The DCMS places writing and its market-facing activity – publishing – firmly within the creative industries. Along with many other roles within the creative industries, writers tend to adopt ‘alternative’ working structures, such as portfolio working, self-employment and freelancing. If we can get students of English and Creative Writing to identify with the creative industries they immediately gain access to resource providers and funding bodies geared up to the challenges of supporting knowledge economy workers. Once a student understands they are a ‘creative’ person within ‘industry’, huge amounts of information, support and sometimes, even money, become accessible.

Organisations such as Literature Training and Spread the Word are fantastic sector-specific providers but students often lack familiarity with accessing support, professional development opportunities and funding across the creative industries. Helping students to develop an understanding of the scope of the creative industries and the inter-relationship between the sectors is invaluable. With little more than a short half an hour introduction the majority of undergraduates I meet have grasped the basic operational structures and understood that there are a plethora of bodies within each sector to support and develop creativity and business.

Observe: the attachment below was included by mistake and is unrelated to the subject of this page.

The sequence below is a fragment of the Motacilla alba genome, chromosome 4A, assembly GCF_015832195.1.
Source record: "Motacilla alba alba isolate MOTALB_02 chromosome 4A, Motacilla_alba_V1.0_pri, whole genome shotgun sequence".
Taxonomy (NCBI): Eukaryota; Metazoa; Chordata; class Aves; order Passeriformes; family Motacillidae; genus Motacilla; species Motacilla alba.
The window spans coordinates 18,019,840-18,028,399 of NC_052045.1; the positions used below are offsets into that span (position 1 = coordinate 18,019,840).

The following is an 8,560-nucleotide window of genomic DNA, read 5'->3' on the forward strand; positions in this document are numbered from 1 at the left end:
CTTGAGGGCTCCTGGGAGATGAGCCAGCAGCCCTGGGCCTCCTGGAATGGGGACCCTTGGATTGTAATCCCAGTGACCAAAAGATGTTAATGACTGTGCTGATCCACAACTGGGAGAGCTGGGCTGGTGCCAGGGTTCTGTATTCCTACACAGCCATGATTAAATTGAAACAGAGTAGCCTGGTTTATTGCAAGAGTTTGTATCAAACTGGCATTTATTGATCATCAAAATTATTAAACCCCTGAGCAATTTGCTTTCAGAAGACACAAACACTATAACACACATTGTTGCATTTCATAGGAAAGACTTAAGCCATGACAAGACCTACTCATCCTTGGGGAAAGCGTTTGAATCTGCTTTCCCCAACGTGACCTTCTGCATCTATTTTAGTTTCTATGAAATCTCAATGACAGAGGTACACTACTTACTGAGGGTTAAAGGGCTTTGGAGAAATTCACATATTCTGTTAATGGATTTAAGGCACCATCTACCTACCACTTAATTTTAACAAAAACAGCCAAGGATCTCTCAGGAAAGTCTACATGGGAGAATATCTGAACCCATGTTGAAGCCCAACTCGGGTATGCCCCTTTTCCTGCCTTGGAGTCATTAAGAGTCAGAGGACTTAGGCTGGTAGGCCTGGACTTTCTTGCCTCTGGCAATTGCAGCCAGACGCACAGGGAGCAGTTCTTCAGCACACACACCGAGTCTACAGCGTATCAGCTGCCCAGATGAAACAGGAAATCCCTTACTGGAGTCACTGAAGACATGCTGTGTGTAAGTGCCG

I knew there were some big funding bodies like the Arts Council but I had never understood that every sector has some sort of collective body which can provide training opportunities, sometimes funding or a network to join.

Third Year Undergraduate, University of Worcester

Relating Work and Creative Practice

Of course not every student of Creative Writing will choose an overtly ‘creative’ career. English and Creative Writing courses attract diverse cohorts. However, ‘Work and Creative Practice’ tend to be related in three main ways. (In this students of English and Creative Writing have a great deal in common with Visual Arts graduates. Antonia Walker at Arts Work is at present researching the parallels and points of departure between these student groups).